Irish utopian realism?
Following the banking crisis of 2008, which hit the Irish economy particularly hard, the Irish government created an organisation to ‘warehouse’ some of the country’s more troubled building developments – primarily in Dublin. The National Asset Management Agency (NAMA) became the dumping ground for Ireland’s large pool of urban toxic debt. This took the concrete form of a series of buildings in various states of completion and/or disrepair to be ‘managed’ by the state. In practice this means holding onto them, preventing them from falling down or being squatted and eventually selling them off to recoup as much of the lost capital as possible. Similar schemes have been used in other countries (USA, Spain, Greece, etc.) in an effort to prevent large scale bankruptcies, protect strategic sites and generally to prevent urban decay. Not all such countries, however, have an equivalent of NAMALab.
Entirely unrelated to NAMA itself, NAMALab is an ‘architectural and urban research unit’ established jointly by the Dublin School of Architecture and the Dublin Institute of Technology in 2010. Created originally as a vehicle for final year architecture students, NAMALab grew into something more akin to an urban political movement – a bold attempt to (literally) redesign the responsibilities of the state in the interests of the Irish people. The book reviewed here records the history and outputs of NAMALab during its brief, but productive and provocative existence.
NAMALab’s mission was at one level very simple: whilst all these buildings are in state hands, put them to good use rather than simply leaving them empty. More than that, however, NAMALab also sought to engage the public’s imagination in the process of urban reinvention – democratising both architecture as a collective public practice but also the Irish state’s response to the financial crisis. As such, NAMALab wrote a manifesto that goes far beyond a few interesting architectural projects. The manifesto consists of five statements (12-13):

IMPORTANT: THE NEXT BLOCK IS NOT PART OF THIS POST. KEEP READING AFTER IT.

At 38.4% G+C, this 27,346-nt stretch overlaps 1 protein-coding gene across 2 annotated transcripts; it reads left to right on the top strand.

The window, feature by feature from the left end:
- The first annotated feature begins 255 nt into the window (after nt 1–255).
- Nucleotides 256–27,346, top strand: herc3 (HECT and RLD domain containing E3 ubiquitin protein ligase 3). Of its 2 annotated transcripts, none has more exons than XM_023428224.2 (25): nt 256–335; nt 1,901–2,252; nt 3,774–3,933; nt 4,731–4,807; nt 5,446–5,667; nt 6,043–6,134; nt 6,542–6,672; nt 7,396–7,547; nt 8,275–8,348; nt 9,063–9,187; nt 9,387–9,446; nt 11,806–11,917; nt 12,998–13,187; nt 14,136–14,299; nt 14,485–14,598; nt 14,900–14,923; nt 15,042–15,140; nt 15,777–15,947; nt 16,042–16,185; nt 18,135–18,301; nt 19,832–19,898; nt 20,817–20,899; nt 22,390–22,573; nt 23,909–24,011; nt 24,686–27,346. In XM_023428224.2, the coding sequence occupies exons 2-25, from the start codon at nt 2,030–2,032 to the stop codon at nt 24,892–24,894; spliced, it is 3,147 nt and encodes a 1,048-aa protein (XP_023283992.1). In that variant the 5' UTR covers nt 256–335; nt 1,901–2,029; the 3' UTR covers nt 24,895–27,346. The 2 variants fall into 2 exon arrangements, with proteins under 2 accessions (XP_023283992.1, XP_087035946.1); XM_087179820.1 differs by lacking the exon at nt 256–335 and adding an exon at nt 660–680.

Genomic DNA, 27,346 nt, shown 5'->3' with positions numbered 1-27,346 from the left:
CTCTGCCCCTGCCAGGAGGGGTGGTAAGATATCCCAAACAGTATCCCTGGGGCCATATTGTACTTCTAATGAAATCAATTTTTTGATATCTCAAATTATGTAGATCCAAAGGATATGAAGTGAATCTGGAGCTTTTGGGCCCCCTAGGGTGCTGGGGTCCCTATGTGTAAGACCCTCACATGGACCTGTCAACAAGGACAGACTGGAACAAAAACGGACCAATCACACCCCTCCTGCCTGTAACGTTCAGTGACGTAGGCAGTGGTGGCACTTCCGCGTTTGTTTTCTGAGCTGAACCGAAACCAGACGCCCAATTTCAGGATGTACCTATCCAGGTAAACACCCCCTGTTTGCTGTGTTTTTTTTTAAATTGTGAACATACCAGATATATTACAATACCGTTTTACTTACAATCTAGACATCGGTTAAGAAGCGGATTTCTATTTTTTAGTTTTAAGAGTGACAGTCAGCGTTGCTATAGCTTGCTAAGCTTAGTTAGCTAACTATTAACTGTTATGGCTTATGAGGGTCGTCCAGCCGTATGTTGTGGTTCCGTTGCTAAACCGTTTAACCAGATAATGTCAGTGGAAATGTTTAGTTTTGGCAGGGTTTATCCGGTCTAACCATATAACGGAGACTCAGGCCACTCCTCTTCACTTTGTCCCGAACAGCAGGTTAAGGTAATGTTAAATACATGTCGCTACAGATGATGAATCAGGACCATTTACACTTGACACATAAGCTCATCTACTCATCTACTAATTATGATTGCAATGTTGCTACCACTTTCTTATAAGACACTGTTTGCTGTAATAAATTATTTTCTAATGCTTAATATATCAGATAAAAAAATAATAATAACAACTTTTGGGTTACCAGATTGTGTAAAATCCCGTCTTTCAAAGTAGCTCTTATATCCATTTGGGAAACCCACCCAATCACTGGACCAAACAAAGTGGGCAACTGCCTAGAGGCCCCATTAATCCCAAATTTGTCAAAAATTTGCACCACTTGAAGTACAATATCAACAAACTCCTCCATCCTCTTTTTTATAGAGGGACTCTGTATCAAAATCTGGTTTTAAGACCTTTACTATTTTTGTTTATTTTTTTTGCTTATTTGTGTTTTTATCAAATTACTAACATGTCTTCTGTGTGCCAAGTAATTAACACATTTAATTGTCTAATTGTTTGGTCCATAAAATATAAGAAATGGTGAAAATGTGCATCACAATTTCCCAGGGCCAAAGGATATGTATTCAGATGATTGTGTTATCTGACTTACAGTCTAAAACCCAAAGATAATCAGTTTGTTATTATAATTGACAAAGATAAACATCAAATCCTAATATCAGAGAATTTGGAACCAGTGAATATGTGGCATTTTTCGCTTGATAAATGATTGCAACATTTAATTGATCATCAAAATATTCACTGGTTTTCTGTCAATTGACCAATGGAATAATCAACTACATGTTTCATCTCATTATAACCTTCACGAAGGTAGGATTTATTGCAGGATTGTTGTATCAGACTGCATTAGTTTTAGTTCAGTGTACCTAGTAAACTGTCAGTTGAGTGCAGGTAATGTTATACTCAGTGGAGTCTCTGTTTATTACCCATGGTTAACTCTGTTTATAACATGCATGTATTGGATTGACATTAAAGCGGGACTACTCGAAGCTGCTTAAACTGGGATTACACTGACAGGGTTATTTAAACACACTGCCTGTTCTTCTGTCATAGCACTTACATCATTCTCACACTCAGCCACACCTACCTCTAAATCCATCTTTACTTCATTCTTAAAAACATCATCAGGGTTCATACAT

1 – to make the spatial reality of NAMA transparent to the public,
2 – to present information in order to stimulate debate for a broader social change in Ireland,
3 – to look beyond the economic value of NAMA’s assets,
4 – to design alternative propositions for these sites that will benefit society,
5 – to declare that Architecture can no longer be slave to short term speculation.
That architecture students should place their own discipline on this list might be expected. However, this also places NAMALab – clearly knowingly – in a long tradition of visionary and campaigning architectural and urban planning theory – from the early garden cities movement, through the likes of the Bauhaus and Le Corbusier, to the advocates of the post-modern urban forms. Unlike these earlier movements, however, NAMALab addressed a very real and imminent urban problem rather than an exercise in blue-skies urban thinking. And because of the scale of the problem (NAMA’s assets in 2010 were valued at €72.3 billion) and the significance of Dublin to the Irish economy as a whole, NAMALab’s architectural intervention in the city was simultaneously an intervention in the national political economy of Ireland.
Despite this, at one level, NAMALab could be read as no more than a local thought experiment – an interesting and timely, but ultimately futile tilt at the narrow-minded bureaucracies of the Irish state. The casual way in which NAMA itself seems to have completely ignored NAMALab certainly suggests that the project lacked political purchase. But bigger questions remain. Whatever its fate in Dublin, does this model of architecture-led social redevelopment have possibilities elsewhere? Can the narrow cast of urban value – market-based real estate and nothing else – be broadened as their manifesto suggests? Does this really represent a different way of thinking about the urban economy?
The NAMALab portfolio showcases proposals for the renovation of buildings in seven areas of Dublin, ranging from the city’s retail and business core, through areas where earlier urban regeneration initiatives had failed or stalled, to the inner suburbs and satellite towns. The designs propose an eclectic mix of residential developments, business premises and community resources of various kinds. Most respond to the imagined needs of the city and its population in a time of austerity; while a minority appear to yearn for the heyday of the Celtic Tiger and propose ‘business as usual’ solutions. There are competing utopian visions at work here; and, between them, the proposed architectural interventions draw on different aspects of Irish politics and culture, past and present.